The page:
PLANS to build hundreds of homes on a playing field and brownfield land could exacerbate a school places shortage, it has been claimed.

Colchester Council has unveiled plans for the south part of its Northern Gateway development.

The bid includes outline permission for up to 350 homes, 300 older people’s homes, a medical centre and a private acute surgical hospital.

There will also be a 75-bed care home, 55,724 square metres of office space, retail space and land for a restaurant or café.

But Mile End councillor Martin Goss said he was “exceedingly concerned” about the impact new homes would have on the town.

It comes after it was revealed a new school, known as Trinity Academy, would not open until September 2021.

Essex County Council said, in 2013, the school on the Chesterwell site in Mile End would open this year.

Instead parents applying for Year 7 this year have been offered other schools due to the delay.

In a comment on the planning application, Mr Goss: “We already have issues in Mile End where children are being offered Colchester Academy four miles away and two bus trips.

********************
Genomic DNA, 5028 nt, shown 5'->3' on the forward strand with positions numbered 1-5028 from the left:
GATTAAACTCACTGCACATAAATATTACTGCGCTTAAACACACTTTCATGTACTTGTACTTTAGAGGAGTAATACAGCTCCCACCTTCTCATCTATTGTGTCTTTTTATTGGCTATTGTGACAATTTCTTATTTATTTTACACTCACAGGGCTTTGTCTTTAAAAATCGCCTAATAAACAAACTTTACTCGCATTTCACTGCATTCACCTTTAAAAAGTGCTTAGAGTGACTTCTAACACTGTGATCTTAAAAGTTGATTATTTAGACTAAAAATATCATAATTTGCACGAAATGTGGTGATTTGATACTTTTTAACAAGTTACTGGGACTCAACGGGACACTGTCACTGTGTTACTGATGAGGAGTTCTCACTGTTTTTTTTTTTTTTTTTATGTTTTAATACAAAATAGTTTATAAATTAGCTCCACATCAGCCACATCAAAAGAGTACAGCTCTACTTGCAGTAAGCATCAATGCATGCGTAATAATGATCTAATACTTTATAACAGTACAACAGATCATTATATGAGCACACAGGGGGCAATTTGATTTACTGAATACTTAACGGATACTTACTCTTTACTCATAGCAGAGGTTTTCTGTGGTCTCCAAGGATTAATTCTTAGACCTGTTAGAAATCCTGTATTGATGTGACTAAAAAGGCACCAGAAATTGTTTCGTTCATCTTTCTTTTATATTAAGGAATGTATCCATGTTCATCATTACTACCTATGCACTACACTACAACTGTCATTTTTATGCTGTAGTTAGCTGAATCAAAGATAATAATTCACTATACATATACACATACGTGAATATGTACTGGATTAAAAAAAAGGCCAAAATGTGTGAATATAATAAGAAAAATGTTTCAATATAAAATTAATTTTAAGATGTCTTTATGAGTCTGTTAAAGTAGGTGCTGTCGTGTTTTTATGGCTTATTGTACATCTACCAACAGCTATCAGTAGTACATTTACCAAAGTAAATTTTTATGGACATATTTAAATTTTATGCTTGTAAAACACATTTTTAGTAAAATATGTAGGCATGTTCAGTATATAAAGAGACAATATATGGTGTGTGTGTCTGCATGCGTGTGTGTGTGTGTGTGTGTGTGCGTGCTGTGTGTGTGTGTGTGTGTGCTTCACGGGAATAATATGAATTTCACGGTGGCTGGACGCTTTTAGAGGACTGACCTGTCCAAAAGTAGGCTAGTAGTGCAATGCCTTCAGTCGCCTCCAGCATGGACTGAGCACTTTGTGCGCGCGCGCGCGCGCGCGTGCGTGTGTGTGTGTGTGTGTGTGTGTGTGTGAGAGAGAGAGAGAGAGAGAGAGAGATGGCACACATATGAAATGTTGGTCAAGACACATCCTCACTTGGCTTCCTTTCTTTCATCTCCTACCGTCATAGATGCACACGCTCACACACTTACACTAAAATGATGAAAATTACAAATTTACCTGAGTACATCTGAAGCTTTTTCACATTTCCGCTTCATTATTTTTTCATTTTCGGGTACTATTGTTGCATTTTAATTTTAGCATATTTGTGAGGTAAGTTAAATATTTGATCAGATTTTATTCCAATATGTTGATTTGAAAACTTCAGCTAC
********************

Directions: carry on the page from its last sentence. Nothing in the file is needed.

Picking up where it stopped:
“This is a serious issue facing Colchester and this house building will further exacerbate the issue.

“Essex County Council needs to spell out how they will be providing adequate primary and secondary school places for this application.”

However, Mr Goss, a member of the coalition which runs Colchester Council, has not objected to the authority’s planning application.

READ MORE: Northern Gateway bid submitted by Colchester Council

Traffic is also of concern to residents. Another objection comment said: “Such a large development will lead to even higher levels of traffic, resulting in increased congestion.

“Added to the traffic from the football stadium, industrial estates and existing dwellings, I fear it will be as bad as Stanway or even worse.”

Colchester Council will have the final say on the plans.